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Are We Really a Service Industry?

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November/December 2002 - Volume 81, Number 6

by Charles H. Foster, Jr.

When you call LandAmerica Financial Group’s shared resources center in Richmond, VA, you are greeted warmly by Joyce or Sylvia, who then connects you quickly and courteously to your party. A cost-savings plan would have replaced their friendly voices and efficient service with an impersonal automated system. We quickly nixed that idea.

Why? Because while our business has long been typecast as a product industry (title insurance), it’s an industry where the true value perceived by the customer is a service experience. Callers need to hear a real person, not an automaton. We are people helping people close a real estate transaction successfully.

That’s where the concept of service has gone a bit awry in our industry of late. While we tout our customer service, process still seems to outmuscle people. Look at any title insurance provider’s Web site, and it undoubtedly touts customer service. The words may differ—"our lifeblood is customer satisfaction," "we provide exceptional customer service," "our employees’ reviews are based on how they have ‘delighted’ the customer," and "our primary objective is to satisfy the customer"—but the sentiment is the same.

Despite the best efforts of our industry to satisfy the needs of our customers, are we really equipping them to best satisfy their customers? A recent survey commissioned by LandAmerica revealed that homebuyers—the end consumers—are still finding the closing process confusing. Over one-third (36% percent) experience closing delays, and 42% say they are concerned with the title insurance process. [See figure I.]

So the question is: How can we better enable our customers—real estate agents, brokers, and lenders—to make their customers happy?

You know the typical real estate consumer—whether a young couple purchasing a first home or a small-business owner buying a new site— doesn’t usually deal with the title insurer firsthand, unless, perhaps, the closing occurs at the title insurer’s office. Instead, the buyer works through a real estate agent or a broker, a builder or a lawyer, and it’s how well they deliver service that determines these buyers satisfaction. To these buyers, title insurers deliver a product, not a service. (And as marketing guru Harry Beckwith likes to say, "Products are used, services are experienced.")

Perhaps this distinction explains why we always have been a bit defensive about our product. Even today, as ALTA® successfully crusades against alternative title-insurance products like those of Radian Guaranty, we see this defensiveness creep into our mind-set.

Our customers are brokers, agents, builders, lawyers, and anyone who works with the end consumer: the real estate buyer and seller. For the title insurers to shine, we must deliver crackerjack service to our customers, who then win kudos from their customers. The most successful title insurers are not merely vendors of products and services but also innovators whose exemplary service provides business solutions and creative ways to enhance the customer relationship. Serve the relationship well and the relationship will endure. Make your customers successful with their customers, and your customers will return.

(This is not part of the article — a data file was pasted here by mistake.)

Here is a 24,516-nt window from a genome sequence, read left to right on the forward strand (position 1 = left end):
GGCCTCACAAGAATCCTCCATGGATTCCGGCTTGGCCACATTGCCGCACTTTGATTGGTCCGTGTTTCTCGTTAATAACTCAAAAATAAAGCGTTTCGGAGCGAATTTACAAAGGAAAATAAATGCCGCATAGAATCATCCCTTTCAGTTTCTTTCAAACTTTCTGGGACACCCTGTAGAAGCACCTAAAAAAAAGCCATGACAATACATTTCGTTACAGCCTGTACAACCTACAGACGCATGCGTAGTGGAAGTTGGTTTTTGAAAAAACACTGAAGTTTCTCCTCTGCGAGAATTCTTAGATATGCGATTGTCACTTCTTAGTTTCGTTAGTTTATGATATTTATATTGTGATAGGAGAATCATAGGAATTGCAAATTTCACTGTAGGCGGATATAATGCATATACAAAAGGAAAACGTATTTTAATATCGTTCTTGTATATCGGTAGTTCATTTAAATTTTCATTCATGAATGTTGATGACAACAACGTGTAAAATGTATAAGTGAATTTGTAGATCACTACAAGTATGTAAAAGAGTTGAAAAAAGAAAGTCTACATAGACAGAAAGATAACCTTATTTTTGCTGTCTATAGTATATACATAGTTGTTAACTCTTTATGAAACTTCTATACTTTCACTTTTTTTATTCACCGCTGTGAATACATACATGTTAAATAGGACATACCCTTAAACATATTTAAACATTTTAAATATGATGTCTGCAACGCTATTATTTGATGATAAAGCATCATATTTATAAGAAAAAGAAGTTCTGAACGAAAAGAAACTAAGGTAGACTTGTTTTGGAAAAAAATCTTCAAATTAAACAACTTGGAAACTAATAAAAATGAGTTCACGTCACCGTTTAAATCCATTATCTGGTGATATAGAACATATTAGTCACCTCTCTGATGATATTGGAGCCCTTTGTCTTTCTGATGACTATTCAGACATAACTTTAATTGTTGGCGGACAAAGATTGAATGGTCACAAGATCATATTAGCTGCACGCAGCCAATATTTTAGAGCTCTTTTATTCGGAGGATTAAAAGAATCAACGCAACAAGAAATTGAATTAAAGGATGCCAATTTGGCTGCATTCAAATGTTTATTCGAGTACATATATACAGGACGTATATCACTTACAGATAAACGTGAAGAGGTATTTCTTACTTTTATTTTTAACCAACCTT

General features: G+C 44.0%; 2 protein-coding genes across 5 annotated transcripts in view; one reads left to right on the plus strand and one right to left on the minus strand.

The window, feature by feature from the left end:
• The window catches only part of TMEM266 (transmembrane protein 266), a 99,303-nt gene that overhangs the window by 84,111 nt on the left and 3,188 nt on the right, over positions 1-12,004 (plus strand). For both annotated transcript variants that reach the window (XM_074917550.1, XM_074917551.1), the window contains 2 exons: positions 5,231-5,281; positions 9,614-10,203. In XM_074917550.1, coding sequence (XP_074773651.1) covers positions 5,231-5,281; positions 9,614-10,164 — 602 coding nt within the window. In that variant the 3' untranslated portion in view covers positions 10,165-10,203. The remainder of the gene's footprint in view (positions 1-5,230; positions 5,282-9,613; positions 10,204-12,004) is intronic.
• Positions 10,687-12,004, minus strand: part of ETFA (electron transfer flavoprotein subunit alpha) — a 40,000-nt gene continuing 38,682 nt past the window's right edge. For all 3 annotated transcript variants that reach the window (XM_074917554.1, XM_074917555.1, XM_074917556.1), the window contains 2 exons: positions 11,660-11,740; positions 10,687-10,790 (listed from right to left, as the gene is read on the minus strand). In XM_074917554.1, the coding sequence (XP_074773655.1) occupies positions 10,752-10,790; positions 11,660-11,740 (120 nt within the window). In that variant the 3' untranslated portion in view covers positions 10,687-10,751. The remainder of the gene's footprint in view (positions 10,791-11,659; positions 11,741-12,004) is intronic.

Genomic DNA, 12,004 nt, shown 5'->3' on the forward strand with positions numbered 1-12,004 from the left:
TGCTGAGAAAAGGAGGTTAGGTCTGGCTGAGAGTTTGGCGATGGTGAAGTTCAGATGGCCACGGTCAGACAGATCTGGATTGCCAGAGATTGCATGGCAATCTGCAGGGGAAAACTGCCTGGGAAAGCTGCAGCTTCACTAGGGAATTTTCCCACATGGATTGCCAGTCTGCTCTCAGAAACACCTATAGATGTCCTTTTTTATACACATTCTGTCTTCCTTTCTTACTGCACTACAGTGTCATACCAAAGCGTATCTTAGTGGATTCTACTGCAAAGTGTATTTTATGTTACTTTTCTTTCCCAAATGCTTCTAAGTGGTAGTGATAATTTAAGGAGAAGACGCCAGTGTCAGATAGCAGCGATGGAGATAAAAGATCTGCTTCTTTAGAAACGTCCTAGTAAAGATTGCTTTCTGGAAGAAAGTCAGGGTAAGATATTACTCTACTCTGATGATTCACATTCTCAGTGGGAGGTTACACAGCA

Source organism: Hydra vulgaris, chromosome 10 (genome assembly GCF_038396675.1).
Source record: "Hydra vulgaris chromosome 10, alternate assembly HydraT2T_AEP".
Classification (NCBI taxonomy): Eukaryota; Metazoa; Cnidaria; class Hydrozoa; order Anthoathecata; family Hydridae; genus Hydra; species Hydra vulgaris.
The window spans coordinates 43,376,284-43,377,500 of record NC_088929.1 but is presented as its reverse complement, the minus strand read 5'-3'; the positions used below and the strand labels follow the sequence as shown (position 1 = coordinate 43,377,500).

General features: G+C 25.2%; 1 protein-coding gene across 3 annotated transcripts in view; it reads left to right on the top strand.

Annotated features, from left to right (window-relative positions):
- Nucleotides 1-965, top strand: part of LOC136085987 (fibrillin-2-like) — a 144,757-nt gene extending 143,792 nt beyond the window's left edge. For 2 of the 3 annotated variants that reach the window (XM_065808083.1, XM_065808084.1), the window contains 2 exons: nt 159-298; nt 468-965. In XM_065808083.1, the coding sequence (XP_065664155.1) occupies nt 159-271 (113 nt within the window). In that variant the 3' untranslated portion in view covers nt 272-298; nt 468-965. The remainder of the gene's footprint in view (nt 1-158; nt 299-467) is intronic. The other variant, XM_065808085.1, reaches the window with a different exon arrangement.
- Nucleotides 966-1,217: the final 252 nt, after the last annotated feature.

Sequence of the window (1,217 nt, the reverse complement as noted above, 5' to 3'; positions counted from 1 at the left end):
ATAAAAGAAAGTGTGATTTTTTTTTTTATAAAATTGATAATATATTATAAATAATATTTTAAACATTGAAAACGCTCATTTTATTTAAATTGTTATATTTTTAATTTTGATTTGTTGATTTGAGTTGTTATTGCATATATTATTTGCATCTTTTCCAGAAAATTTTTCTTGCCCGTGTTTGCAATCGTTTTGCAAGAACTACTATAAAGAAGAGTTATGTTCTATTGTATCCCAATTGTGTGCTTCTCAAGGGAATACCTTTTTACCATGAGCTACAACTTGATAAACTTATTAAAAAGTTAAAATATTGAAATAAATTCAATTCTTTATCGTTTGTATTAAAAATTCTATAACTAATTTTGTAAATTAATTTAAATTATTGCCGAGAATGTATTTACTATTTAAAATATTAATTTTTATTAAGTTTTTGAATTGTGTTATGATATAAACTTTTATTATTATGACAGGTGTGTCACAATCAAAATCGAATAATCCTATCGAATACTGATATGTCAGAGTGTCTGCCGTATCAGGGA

The title insurance industry, to be sure, grew and prospered on the strength of customer service. Those were the days when competition in a community consisted of a few locally operated companies whose owners were golfing buddies. We communicated by phone and mail - not e-mail. Fragmented property laws, customs and practices prevailed around the country East of the Mississippi, and most of the title evidence was in the form of abstracts. West of the mighty river, things were different. In California the product usually was a guarantee of some sort, so local folks understood those critical differences.

Also, in those days, title companies examined the same documents ad nauseam—at least three times. We didn’t make many mistakes that way, but our delivery time was however long it took. It often took a month to deliver the initial report. Employees were friendly and worked hard, but speed of delivery wasn’t their top priority. No wonder people buying or refinancing a property fretted so often, especially when mortgage rates dipped and applications exploded.

But those days are gone, transformed by technology, industry consolidation, and new and powerful nonindustry competitors, like Microsoft and Intuit. These factors triggered an explosion of information accessibility for consumers and the emergence of large national title insurers. Recently Communication Intelligence Corporation facilitated the first biometrically signed real estate transaction, signaling another major industry shift to paperless transactions. However, the implications of the technological advances are still defining who we are and what we do. While we’ve spent millions as an industry on technology—work-flow patterns, the Internet, data mining, telephony, and imaging—little effort has been devoted to creating a flexible delivery system geared to each specific customer.